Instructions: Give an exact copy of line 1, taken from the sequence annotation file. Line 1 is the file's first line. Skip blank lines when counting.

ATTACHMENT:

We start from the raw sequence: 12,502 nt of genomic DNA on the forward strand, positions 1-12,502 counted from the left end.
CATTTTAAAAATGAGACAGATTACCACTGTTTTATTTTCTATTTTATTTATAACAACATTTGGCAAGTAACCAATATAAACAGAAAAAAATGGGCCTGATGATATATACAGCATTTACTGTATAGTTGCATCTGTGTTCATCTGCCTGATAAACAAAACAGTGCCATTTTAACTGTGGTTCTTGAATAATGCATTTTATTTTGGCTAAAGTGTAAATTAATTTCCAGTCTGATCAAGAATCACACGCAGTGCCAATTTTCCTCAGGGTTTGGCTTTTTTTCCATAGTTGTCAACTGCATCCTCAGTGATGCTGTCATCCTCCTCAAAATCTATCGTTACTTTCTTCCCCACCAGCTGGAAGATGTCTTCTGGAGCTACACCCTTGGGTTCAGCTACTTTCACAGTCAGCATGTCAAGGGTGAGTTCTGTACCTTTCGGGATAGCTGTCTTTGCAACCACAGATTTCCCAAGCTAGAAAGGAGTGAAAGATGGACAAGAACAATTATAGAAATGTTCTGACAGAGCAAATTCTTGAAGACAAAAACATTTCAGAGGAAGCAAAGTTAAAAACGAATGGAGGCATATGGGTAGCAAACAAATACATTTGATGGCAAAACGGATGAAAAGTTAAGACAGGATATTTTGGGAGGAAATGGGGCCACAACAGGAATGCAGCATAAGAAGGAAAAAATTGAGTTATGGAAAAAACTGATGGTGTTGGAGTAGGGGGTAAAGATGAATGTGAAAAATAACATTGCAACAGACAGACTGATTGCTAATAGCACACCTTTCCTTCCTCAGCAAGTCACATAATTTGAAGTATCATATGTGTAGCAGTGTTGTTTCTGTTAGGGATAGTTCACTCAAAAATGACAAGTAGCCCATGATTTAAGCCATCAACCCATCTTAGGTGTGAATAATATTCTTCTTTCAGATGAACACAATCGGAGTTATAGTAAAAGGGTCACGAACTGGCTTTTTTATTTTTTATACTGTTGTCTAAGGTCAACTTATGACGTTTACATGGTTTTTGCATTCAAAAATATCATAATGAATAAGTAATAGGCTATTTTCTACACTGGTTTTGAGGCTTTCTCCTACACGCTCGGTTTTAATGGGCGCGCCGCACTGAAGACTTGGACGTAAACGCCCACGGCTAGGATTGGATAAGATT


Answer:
We start from the raw sequence: 12,502 nt of genomic DNA on the forward strand, positions 1-12,502 counted from the left end.